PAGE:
To say that the Bergson Group disagreed with the American Jewish establishment and the early Israeli government would be an understatement. Indeed, until recently the Bergson Group and its contributions went largely unrecognized because of this falling out. As the Times reported, the Bergson Group and its contributions have now been recognized by Yad Vashem and the U.S. Holocaust Memorial Museum.

Exploring family histories can also lead to valuable lessons about their war-time experiences, as Israeli doctoral student Mordechai Twersky discovered on a trip to his family’s ancestral home in Ukraine, which he elaborated on in a Times op-ed, “A Mass Grave, 70 Years Later.”

Beyond the victims, there is also still much to learn about other eyewitnesses to the tragedies of the Holocaust.  Perhaps one of the best known histories of the Holocaust is William L. Shirer’s “The Rise and Fall of the Third Reich.” The Times this week reviewed Steve Wick’s “The Long Night: William L. Shirer and ‘The Rise and Fall of the Third Reich,’” in which Wick explores how Shirer’s role as a war correspondent in Berlin played a large role in shaping his point of view.

We owe a debt of gratitude to all the scholars who continue to delve into history’s darkest hour so that we never forget and so that humanity can learn from it.

Shabbat shalom.

 

 

YIVO screening of “The Portraitist” recounts “the Photographer of Auschwitz”

Imagine being captured by an invading army and then forced to watch as your captors torture and murder people you know as friends, neighbors, and countrymen. You are not only forced to witness these horrors, but to photograph them for your tormentors’ perverse records – knowing that yours will likely be the last photographs ever taken of these poor souls. Would you protest, knowing that you would be killed instantly and the atrocities would only continue? Or would you force yourself to snap photo after photo in order to create a record of the brutality for future generations?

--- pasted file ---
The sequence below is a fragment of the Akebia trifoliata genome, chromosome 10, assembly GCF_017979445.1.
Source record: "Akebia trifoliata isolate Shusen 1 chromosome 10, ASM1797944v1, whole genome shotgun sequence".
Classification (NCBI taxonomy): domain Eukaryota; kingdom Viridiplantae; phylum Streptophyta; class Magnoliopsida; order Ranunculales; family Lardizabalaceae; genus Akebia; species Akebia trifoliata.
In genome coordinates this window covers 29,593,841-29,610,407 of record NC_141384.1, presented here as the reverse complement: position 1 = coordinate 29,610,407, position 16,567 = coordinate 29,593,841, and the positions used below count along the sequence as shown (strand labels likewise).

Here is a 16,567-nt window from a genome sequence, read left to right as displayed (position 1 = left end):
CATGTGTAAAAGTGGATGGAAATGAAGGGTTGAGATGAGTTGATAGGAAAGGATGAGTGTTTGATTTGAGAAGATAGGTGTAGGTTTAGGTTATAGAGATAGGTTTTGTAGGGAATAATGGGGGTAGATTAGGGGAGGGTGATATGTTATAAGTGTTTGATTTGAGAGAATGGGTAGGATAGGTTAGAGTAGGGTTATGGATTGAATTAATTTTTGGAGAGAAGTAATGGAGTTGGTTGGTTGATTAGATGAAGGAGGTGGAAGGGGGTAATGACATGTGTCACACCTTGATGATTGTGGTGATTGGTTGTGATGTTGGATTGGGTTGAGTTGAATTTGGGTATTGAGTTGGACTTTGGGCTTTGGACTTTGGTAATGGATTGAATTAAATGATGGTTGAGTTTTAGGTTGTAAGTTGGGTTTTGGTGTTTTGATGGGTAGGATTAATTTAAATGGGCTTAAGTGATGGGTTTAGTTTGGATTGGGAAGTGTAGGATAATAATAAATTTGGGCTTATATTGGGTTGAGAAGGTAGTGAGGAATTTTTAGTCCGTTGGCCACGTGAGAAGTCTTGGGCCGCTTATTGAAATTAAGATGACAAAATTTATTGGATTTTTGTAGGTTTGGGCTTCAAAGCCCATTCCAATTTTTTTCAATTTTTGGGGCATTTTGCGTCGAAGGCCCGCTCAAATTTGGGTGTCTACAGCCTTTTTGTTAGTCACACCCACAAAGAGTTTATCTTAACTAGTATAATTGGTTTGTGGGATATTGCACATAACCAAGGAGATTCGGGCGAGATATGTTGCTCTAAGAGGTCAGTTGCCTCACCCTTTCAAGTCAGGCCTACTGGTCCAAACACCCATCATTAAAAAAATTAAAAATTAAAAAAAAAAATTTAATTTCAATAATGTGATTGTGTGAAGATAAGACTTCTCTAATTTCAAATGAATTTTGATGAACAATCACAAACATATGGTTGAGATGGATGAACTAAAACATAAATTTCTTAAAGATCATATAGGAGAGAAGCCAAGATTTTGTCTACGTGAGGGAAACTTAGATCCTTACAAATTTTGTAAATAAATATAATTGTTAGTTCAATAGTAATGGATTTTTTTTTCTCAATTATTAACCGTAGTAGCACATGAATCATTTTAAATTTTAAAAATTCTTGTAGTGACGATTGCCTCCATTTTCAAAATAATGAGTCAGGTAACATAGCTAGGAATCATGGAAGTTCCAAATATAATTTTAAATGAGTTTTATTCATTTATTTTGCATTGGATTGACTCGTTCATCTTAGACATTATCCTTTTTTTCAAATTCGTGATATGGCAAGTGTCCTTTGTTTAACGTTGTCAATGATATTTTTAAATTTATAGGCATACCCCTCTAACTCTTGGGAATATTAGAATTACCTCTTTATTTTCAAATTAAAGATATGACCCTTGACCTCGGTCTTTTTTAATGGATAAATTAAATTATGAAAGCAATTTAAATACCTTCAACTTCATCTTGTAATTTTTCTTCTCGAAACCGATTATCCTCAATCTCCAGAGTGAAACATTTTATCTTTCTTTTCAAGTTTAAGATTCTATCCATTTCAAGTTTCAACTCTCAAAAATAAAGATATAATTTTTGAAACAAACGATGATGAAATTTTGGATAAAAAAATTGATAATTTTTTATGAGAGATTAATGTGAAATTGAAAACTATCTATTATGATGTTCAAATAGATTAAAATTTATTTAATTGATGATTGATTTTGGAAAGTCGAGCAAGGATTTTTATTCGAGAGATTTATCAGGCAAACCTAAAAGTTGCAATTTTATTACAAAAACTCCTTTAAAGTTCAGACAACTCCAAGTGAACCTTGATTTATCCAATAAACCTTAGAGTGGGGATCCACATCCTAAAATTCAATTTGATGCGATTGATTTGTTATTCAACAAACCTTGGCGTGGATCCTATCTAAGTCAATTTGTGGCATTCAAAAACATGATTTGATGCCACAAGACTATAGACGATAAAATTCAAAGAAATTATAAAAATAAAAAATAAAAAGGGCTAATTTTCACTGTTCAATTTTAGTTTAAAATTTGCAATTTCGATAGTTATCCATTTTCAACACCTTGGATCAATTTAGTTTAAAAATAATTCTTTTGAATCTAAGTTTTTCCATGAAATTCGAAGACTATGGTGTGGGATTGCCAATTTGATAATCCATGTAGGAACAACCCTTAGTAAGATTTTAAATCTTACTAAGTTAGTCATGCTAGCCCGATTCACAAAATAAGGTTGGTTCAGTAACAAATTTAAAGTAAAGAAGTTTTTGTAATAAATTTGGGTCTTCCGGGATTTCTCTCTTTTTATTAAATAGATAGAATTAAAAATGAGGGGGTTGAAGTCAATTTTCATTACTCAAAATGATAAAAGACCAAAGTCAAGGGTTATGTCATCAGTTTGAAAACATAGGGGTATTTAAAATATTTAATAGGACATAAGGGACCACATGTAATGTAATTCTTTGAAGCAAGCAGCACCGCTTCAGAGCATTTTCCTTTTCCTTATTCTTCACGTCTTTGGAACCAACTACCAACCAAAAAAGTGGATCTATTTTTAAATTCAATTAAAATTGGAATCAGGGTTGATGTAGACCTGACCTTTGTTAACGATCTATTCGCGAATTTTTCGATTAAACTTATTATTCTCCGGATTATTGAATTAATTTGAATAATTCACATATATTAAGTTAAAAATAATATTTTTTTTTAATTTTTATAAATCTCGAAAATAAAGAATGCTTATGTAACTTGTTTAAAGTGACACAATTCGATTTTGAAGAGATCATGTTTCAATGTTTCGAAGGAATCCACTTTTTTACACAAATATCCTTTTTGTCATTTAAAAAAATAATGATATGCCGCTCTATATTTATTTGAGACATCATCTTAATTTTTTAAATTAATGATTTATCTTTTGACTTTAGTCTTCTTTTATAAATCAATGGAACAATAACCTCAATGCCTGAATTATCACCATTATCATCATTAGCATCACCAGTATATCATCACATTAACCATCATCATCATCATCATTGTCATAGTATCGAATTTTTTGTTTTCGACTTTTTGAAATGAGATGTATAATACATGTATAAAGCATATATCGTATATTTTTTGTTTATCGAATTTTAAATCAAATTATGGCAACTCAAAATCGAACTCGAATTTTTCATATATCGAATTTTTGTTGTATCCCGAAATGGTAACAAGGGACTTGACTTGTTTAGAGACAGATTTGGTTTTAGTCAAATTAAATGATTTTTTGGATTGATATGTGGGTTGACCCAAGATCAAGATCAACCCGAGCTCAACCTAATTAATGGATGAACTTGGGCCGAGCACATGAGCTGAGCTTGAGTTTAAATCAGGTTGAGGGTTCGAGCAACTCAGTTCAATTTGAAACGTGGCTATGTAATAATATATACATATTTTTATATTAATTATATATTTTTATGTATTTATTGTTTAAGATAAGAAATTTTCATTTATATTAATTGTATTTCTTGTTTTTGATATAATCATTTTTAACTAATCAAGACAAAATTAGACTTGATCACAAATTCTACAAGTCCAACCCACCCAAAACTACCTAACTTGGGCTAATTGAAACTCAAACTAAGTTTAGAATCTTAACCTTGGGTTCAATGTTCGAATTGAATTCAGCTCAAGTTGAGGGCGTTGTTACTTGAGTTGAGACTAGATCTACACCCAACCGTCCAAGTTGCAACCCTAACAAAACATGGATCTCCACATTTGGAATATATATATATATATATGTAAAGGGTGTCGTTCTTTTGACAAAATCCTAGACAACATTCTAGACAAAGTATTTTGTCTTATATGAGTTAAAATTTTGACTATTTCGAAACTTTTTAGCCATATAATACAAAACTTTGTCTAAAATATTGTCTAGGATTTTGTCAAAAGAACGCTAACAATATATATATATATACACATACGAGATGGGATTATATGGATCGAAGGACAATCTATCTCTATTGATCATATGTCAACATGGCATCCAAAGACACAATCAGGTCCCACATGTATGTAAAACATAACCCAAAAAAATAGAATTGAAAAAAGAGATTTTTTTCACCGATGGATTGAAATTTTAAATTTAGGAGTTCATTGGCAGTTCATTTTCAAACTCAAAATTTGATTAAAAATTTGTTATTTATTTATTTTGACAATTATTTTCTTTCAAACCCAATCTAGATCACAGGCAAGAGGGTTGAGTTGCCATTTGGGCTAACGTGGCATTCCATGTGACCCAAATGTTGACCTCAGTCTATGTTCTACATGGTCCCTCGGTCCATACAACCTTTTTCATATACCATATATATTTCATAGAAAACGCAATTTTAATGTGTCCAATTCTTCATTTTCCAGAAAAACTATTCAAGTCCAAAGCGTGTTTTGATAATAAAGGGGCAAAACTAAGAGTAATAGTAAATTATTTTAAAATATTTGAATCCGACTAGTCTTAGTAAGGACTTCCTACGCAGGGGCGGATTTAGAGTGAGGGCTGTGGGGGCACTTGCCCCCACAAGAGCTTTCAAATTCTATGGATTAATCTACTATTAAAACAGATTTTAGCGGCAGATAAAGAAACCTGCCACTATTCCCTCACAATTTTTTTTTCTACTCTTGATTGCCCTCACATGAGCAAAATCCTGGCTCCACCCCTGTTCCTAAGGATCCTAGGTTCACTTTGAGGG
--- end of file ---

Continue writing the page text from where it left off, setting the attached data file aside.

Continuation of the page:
This was the dilemma of Wilhelm Brasse, a 23-year-old Polish photographer who was sent to Auschwitz as a political prisoner in 1940. For five years, the Nazis forced Brasse, later nicknamed “the photographer of Auschwitz,” to photograph more than 40,000 prisoners in Auschwitz for “identity pictures” and to document such Nazi brutality as medical experiments on children. Brasse’s account of Auschwitz is presented in the Polish documentary “The Portraitist,” which was shown recently at New York City’s YIVO Institute for Jewish Research. Lori Schuldiner Schor, our fellowships administrator, and program officer Tony Rodriguez attended the screening and were amazed by the photography and story of Wilhelm Brasse, who recounted his story and feelings about what he did in the film.